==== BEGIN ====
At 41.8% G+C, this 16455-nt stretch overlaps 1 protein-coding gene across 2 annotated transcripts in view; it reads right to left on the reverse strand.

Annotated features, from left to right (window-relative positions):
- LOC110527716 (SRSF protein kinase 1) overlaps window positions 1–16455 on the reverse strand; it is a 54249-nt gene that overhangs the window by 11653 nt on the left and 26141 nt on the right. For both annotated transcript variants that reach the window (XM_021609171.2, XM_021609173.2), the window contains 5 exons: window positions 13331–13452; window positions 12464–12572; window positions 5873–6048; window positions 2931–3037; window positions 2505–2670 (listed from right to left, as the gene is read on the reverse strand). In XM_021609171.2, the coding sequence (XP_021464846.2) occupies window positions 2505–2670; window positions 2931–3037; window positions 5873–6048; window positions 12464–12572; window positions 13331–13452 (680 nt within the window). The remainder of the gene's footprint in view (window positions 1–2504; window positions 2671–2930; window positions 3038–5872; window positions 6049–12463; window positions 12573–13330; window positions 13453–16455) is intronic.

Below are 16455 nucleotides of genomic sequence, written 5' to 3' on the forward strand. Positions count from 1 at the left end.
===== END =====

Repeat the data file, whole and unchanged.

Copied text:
At 41.8% G+C, this 16455-nt stretch overlaps 1 protein-coding gene across 2 annotated transcripts in view; it reads right to left on the reverse strand.

Annotated features, from left to right (window-relative positions):
- LOC110527716 (SRSF protein kinase 1) overlaps window positions 1–16455 on the reverse strand; it is a 54249-nt gene that overhangs the window by 11653 nt on the left and 26141 nt on the right. For both annotated transcript variants that reach the window (XM_021609171.2, XM_021609173.2), the window contains 5 exons: window positions 13331–13452; window positions 12464–12572; window positions 5873–6048; window positions 2931–3037; window positions 2505–2670 (listed from right to left, as the gene is read on the reverse strand). In XM_021609171.2, the coding sequence (XP_021464846.2) occupies window positions 2505–2670; window positions 2931–3037; window positions 5873–6048; window positions 12464–12572; window positions 13331–13452 (680 nt within the window). The remainder of the gene's footprint in view (window positions 1–2504; window positions 2671–2930; window positions 3038–5872; window positions 6049–12463; window positions 12573–13330; window positions 13453–16455) is intronic.

Below are 16455 nucleotides of genomic sequence, written 5' to 3' on the forward strand. Positions count from 1 at the left end.